Now she is gone but never forgotten. Her example will remain with all of those who knew her and spur us on to live fully every moment. She has transitioned to be with the God she loved and who she knew with her whole being loved her. While those of us here are saying goodbye others are welcoming her home. Good journey Elaine.
Today my son and daughter-in-law came over to help. She cleaned the bathroom like it had never been cleaned. WOW it is so amazing. My son mowed the lawn (which I had cut too long) edged and blew off the porches and walks.
This is so incredible and wonderful of them. They both work extremely long and difficult hours and have little spare time. I am so grateful for them taking their time to do this. How wonderful to have family and I love them so much.
It is a blessing to have family that cares. I know that all families have the kind of relationships that we have and I am so grateful. Many suffer from bad family relationships or abusive childhoods. Life is not great for everyone. I hope that they are able to find new friends who become family for them.
Friendships and family must be nurtured to grow. You can’t let the grass grow between you and your loved ones.. It doesn’t matter if you live next door or miles apart connections matter. Take the time to call, write, email, text, whatever. It pays off in the long run.
Last night while watching the movie “Midway” with my husband (who loves old movies) I took a photo of one of our bassets (Miss Tillie). Don’t you wish you could relax like that? That is true comfort. She knows how to lay down and chill no matter what is going on. She knows this staying home is the best of worlds for her.
If you were reincarnated wouldn’t it be wonderful to come back as a beloved dog belonging to a loving family? I would
Sometimes the things that we think of as awful trials turn out to be a good thing. This virus has caused me to be at home. If I were able to go out I would feel trapped staying here with my husband every day. I would have to have someone in occasionally to be with him. Most of the time everything is fine but we never know when he will not be himself.
So this staying at home has been a blessing. Someone might call it a “left handed blessing” but a blessing none the less. As we are able to discover what is causing this up and down problem things may resolve. If not I will find options to functions as needed. We still have several doctors to see and answers to seek to help define our options.
So aggravating as this crisis has been it has, for me, been a time to share with my love however he might be. That’s all that matters.
This quote sums up my mother and the other mothers in my life.
Today we went to see the movie 1917. I am not fond of war movies but my husband wanted to see it. I don’t want to talk about the movie but something that came to me while watching.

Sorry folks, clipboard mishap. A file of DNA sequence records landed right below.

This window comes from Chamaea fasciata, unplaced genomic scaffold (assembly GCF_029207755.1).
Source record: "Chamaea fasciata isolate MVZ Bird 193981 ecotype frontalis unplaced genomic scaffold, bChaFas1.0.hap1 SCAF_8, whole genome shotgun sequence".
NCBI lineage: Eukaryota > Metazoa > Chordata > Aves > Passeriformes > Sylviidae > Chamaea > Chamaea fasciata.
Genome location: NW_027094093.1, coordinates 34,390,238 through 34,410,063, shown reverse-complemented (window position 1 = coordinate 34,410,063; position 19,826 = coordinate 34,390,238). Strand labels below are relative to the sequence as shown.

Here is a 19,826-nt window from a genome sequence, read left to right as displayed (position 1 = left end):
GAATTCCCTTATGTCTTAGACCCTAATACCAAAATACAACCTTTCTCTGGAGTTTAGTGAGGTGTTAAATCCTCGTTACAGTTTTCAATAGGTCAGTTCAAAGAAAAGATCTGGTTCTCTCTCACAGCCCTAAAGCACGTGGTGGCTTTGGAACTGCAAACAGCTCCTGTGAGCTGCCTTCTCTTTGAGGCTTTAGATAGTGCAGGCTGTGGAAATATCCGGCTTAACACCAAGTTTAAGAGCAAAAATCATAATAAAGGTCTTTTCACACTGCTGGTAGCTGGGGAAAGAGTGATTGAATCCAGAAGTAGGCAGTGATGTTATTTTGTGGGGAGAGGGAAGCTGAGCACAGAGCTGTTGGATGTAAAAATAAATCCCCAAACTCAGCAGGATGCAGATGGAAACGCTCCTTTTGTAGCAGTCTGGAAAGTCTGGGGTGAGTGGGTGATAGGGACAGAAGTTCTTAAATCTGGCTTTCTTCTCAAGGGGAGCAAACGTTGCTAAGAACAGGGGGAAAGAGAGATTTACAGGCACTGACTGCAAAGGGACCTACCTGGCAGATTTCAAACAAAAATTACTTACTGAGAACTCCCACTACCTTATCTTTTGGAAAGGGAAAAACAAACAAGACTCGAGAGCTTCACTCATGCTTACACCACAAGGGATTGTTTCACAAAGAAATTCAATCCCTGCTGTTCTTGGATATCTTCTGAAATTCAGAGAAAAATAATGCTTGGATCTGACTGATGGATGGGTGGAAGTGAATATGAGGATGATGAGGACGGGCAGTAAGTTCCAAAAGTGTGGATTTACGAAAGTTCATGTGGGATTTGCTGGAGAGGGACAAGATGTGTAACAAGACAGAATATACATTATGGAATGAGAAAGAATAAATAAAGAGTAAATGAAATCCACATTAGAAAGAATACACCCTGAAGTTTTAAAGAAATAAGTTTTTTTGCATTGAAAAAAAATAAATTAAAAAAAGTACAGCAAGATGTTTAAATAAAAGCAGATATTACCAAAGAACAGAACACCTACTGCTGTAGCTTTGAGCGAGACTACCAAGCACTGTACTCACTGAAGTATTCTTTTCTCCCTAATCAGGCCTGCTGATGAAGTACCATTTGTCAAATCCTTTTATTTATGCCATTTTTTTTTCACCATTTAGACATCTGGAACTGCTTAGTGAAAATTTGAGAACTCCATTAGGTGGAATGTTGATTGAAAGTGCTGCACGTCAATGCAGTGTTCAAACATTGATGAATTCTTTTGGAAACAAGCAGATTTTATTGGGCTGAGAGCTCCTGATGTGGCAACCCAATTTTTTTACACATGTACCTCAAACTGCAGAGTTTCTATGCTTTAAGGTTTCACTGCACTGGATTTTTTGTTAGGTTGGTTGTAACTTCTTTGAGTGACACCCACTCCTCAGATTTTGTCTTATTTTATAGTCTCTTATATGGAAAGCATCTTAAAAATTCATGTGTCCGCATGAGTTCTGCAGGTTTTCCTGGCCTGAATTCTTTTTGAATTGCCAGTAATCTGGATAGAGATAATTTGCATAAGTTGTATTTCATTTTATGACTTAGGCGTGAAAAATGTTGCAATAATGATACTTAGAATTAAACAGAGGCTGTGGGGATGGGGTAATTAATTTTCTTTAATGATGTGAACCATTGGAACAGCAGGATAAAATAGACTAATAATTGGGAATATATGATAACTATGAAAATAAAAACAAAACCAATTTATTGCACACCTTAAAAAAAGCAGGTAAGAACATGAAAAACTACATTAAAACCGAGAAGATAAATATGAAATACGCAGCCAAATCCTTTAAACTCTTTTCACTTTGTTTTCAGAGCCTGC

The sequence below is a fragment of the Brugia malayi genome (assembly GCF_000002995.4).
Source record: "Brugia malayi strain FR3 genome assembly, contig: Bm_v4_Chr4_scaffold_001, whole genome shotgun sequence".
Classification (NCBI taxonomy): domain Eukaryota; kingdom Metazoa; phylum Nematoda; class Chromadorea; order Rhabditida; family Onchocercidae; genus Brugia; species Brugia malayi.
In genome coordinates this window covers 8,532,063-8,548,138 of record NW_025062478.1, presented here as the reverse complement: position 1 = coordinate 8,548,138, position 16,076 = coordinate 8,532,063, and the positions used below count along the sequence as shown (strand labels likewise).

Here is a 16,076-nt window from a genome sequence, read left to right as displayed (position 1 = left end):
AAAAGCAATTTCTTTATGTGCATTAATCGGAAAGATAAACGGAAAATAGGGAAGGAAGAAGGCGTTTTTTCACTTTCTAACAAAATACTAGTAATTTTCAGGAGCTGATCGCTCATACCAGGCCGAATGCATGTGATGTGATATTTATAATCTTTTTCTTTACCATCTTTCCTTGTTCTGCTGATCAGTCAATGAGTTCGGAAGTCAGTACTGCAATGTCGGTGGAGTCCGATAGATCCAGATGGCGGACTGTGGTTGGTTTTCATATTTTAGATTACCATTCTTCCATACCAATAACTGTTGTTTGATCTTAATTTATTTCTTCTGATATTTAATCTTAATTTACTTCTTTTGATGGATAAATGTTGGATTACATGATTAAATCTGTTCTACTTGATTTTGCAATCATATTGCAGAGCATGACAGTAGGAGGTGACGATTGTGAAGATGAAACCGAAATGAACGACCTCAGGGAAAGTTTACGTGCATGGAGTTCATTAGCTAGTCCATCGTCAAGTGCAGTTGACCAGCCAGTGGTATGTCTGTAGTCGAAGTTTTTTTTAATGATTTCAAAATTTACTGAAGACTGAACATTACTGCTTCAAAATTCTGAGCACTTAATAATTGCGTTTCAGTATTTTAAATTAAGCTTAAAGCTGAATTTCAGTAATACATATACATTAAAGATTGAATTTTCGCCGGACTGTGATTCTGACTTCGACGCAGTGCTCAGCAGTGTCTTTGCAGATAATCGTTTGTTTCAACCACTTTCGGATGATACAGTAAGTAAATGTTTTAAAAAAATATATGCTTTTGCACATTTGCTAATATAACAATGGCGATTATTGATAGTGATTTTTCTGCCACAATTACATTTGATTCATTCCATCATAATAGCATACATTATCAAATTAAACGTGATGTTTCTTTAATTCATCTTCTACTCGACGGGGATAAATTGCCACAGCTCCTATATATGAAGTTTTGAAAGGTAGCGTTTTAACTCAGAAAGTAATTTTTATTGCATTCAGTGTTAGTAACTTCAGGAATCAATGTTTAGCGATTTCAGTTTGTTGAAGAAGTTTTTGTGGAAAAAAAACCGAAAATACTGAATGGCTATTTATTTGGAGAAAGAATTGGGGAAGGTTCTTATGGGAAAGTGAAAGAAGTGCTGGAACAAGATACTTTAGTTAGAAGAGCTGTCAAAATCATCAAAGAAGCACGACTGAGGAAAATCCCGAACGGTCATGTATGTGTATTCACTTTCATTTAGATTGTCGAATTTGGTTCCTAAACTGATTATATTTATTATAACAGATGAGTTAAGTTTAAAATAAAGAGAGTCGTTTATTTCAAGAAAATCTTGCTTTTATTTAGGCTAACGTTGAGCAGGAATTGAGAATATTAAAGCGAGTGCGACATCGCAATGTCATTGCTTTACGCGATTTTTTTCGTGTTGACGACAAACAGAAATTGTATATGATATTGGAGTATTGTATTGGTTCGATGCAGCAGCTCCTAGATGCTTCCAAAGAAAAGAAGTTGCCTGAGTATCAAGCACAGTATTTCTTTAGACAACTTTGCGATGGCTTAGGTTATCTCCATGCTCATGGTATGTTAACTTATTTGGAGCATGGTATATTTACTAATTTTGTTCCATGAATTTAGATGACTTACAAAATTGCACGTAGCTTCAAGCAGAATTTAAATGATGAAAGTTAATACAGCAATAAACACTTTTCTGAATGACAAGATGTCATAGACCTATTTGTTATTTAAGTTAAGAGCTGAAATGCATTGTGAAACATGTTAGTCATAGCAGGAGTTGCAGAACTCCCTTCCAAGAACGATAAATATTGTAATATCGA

Another war….how many since? Why are we this way? Why do we go to war rather than solve problems? Why are we greedy and selfish? Why do we hate those who are not like us? Why are we not loving and kind and compassionate?
Did we start out that way or did we grow into it? And the real question is what can we do to change?
Lots of questions and no real answers. Rilke’s quote tells us to live in uncertainty and wait for answers.
“Be patient toward all that is unsolved in your heart and try to love the questions themselves, like locked rooms and like books that are now written in a very foreign tongue. Do not now seek the answers, which cannot be given you because you would not be able to live them. And the point is, to live everything. Live the questions now. Perhaps you will then gradually, without noticing it, live along some distant day into the answer.” Rainer Maria Rilke
I hope that he is right and that some day, somehow, a miracle will occur and the earth will be a place of peace and love.
There are stories about where Valentine’s day originated. Most versions have to do with a Valentius. All the stories agree that he was a hero who helped during the early Christian days in Rome whether by marrying young men against the orders of Claudius II or by helping Christians imprisoned by the Romans. February 14th may have been chosen by the Roman Catholic Church in order to coincide with a festival dedicated to one of the Roman gods. During its history the church did this for several holidays to make it easier for cultures to shift to Christianity.
None of this matters in the big scheme of things.
Hope your Valentine’s Day has been filled with joy and love!